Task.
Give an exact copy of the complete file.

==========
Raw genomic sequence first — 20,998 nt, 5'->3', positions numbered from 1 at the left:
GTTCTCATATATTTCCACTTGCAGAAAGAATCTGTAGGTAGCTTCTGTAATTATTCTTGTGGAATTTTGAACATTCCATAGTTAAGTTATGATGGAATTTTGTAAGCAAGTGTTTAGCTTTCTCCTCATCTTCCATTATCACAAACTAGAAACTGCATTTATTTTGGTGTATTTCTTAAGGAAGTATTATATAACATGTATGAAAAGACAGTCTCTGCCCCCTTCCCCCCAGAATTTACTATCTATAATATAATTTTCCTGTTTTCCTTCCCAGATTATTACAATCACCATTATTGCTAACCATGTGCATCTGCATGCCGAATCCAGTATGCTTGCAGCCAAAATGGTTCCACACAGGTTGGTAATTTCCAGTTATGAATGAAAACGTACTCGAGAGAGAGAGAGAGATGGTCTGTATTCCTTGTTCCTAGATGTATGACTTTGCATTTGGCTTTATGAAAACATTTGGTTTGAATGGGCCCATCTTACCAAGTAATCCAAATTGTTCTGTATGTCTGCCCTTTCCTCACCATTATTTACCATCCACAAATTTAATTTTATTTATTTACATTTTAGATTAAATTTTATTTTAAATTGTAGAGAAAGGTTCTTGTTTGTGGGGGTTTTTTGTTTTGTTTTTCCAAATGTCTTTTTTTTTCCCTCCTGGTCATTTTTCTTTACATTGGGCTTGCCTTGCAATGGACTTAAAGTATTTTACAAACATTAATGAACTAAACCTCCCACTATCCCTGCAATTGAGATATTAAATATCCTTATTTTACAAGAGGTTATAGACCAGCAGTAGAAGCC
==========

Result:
Raw genomic sequence first — 20,998 nt, 5'->3', positions numbered from 1 at the left:
GTTCTCATATATTTCCACTTGCAGAAAGAATCTGTAGGTAGCTTCTGTAATTATTCTTGTGGAATTTTGAACATTCCATAGTTAAGTTATGATGGAATTTTGTAAGCAAGTGTTTAGCTTTCTCCTCATCTTCCATTATCACAAACTAGAAACTGCATTTATTTTGGTGTATTTCTTAAGGAAGTATTATATAACATGTATGAAAAGACAGTCTCTGCCCCCTTCCCCCCAGAATTTACTATCTATAATATAATTTTCCTGTTTTCCTTCCCAGATTATTACAATCACCATTATTGCTAACCATGTGCATCTGCATGCCGAATCCAGTATGCTTGCAGCCAAAATGGTTCCACACAGGTTGGTAATTTCCAGTTATGAATGAAAACGTACTCGAGAGAGAGAGAGAGATGGTCTGTATTCCTTGTTCCTAGATGTATGACTTTGCATTTGGCTTTATGAAAACATTTGGTTTGAATGGGCCCATCTTACCAAGTAATCCAAATTGTTCTGTATGTCTGCCCTTTCCTCACCATTATTTACCATCCACAAATTTAATTTTATTTATTTACATTTTAGATTAAATTTTATTTTAAATTGTAGAGAAAGGTTCTTGTTTGTGGGGGTTTTTTGTTTTGTTTTTCCAAATGTCTTTTTTTTTCCCTCCTGGTCATTTTTCTTTACATTGGGCTTGCCTTGCAATGGACTTAAAGTATTTTACAAACATTAATGAACTAAACCTCCCACTATCCCTGCAATTGAGATATTAAATATCCTTATTTTACAAGAGGTTATAGACCAGCAGTAGAAGCC